What is a Programmable Keyboard?

Though you may not notice, keyboards don't send the letters and numbers to the computer as you see it, but rather a series of scan codes which the computer then interprets into what is displayed on the screen. This allows us to easily support other kinds of keyboard layouts without switching the actual layout, such as the Dvorak keyboard from QWERTY, or any foreign language's keyboard.

Lately, keyboards have become programmable so that their various keys can be altered into different keys or even separate sets.

What are Some Benefits to Programmable Keyboards?

Programmable keyboards can be useful for everyday life as you can program your keyboard and switch its layout to whatever suits your needs.

  • Custom Keyboard Shortcuts: You can change the function of a certain key without even having to change its keycap. In some cases, you can even add a combination of keystrokes into one key, making typing more intuitive and faster. This can be beneficial if you have to enter the same information over and over again. For instance, you can program your email address into a key so that your email address only takes one tap to enter.
  • Versatile: Keyboard manufacturers, such as Logitech, Gateron, and Corsair, often make their products so that they can be used on a variety of devices, with their programmed key functions still intact. You can even connect keyboards to your device manually via USB cable, or digitally through Bluetooth functionality.
  • Ergonomic Support: Some mechanical keyboards, especially those used by gamers, can be split in two, separating your two hands. Because your hands are no longer confined in one space to type, it can help improve your posture. Some gaming keyboards also come with attachable key clusters and touchpads.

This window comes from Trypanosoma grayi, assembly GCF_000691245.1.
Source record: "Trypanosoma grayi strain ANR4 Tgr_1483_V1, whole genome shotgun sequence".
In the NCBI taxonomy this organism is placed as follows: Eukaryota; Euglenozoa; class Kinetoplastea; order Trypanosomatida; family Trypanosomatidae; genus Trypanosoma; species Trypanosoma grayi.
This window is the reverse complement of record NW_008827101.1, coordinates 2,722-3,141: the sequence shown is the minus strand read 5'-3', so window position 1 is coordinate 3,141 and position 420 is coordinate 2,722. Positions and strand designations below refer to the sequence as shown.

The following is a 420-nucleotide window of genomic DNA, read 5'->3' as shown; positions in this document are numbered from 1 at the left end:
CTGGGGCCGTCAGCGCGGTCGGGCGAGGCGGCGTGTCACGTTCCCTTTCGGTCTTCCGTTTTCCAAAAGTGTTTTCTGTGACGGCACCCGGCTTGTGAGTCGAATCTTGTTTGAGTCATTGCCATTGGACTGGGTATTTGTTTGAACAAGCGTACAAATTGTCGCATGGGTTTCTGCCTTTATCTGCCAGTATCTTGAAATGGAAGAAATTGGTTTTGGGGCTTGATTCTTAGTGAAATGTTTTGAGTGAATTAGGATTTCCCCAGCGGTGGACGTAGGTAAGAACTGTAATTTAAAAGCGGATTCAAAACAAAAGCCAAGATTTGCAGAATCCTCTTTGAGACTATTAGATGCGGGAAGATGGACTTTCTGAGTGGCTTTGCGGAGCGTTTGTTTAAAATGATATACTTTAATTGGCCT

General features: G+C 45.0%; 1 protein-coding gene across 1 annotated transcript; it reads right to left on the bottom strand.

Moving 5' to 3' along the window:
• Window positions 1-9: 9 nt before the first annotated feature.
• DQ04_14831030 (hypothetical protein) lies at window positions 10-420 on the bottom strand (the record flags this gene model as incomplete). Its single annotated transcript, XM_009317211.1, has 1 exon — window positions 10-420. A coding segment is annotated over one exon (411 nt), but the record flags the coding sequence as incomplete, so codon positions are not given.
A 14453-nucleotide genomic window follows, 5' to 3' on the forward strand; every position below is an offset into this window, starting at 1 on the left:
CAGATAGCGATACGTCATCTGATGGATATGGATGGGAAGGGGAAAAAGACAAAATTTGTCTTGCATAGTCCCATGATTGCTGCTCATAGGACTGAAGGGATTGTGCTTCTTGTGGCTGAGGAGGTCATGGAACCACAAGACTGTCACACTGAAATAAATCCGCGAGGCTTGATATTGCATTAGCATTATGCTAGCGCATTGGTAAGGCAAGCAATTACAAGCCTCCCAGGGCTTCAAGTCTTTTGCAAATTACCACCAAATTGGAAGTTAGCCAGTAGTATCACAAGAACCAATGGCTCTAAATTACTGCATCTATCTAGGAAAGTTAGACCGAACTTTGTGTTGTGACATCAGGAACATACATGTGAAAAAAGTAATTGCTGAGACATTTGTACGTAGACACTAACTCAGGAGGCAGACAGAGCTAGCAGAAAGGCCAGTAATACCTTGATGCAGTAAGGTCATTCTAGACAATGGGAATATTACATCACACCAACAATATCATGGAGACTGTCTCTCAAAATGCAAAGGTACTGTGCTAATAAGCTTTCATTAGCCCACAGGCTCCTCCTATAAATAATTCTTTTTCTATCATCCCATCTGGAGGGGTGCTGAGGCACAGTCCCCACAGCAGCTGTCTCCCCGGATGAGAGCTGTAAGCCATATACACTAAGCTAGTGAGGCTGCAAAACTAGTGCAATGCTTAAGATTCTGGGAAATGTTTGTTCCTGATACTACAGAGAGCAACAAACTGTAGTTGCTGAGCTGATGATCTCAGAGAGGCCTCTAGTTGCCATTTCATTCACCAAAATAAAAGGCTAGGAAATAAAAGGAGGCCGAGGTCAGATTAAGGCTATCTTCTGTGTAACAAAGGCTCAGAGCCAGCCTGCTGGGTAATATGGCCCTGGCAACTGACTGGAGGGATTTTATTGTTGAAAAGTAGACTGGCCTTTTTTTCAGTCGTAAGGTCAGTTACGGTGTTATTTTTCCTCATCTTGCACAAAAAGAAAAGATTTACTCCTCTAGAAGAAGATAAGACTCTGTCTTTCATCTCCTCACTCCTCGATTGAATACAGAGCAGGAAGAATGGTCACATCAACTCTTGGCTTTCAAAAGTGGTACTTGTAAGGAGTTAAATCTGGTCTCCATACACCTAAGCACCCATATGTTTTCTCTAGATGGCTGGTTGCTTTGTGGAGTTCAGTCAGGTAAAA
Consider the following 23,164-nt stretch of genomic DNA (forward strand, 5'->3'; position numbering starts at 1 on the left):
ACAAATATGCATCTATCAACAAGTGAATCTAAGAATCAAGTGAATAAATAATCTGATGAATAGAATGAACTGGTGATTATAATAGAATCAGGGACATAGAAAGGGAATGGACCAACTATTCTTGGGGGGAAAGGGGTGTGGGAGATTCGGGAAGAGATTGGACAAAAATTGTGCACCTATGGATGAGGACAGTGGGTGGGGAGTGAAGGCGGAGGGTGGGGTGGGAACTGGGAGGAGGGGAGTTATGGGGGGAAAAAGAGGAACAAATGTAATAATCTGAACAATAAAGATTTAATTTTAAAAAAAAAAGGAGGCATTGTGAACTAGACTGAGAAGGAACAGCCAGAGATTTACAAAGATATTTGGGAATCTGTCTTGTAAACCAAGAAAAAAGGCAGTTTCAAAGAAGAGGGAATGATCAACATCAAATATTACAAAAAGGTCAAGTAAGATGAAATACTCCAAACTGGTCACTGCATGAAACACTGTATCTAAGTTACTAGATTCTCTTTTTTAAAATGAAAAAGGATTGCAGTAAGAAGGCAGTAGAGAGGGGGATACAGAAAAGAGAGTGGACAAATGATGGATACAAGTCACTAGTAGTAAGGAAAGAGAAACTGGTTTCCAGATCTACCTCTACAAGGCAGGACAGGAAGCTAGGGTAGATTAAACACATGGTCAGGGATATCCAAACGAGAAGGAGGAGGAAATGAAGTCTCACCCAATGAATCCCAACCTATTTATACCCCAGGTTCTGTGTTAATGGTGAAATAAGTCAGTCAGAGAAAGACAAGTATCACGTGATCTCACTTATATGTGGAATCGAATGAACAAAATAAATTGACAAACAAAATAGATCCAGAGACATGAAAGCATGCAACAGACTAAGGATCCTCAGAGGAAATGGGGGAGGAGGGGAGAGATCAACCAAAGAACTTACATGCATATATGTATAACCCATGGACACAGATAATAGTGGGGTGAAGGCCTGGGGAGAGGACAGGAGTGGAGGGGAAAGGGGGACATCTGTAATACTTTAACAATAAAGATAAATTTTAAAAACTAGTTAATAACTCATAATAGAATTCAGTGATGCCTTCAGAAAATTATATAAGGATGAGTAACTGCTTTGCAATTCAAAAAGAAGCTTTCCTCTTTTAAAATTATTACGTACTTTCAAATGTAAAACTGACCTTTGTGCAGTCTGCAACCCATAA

What are Some Features I Should Look For?

Not all mechanical keyboards are made the same, so you should consider looking for a keyboard that will work for your various needs and preferences.

  • Size: Some programmable keyboards are your full, standard size, complete with a 10-key numerical pad. Others are not. Some include the 60 percent, which is your basic keyboard without the numerical pad or some other function keys. Others go all the way down to 40 percent, where only the main keys, such as the alphabet, space, enter, and shift keys remain, and even the top numerical keys are removed. These smaller keyboards rely on you to input custom key functions in order to retain usability, but they can be efficient to use and easy to carry once you've entered your desired shortcuts.
  • Wired or Wireless Keyboard: Some keyboards use a USB cable to connect with your computer; others are wireless keyboards that use wireless connection using Bluetooth. While wireless keyboards may be useful in keeping away clutter at the desk and easy portability, they also require batteries and are usually more expensive. USB keyboards also are less likely to run into glitches or connectivity problems.
  • Lighting: If you type in the dark, or you just want your keyboard a little brighter, make sure to get a backlit keyboard. These can help you see what you are typing in the dark, and they often have a white or rainbow colored glow.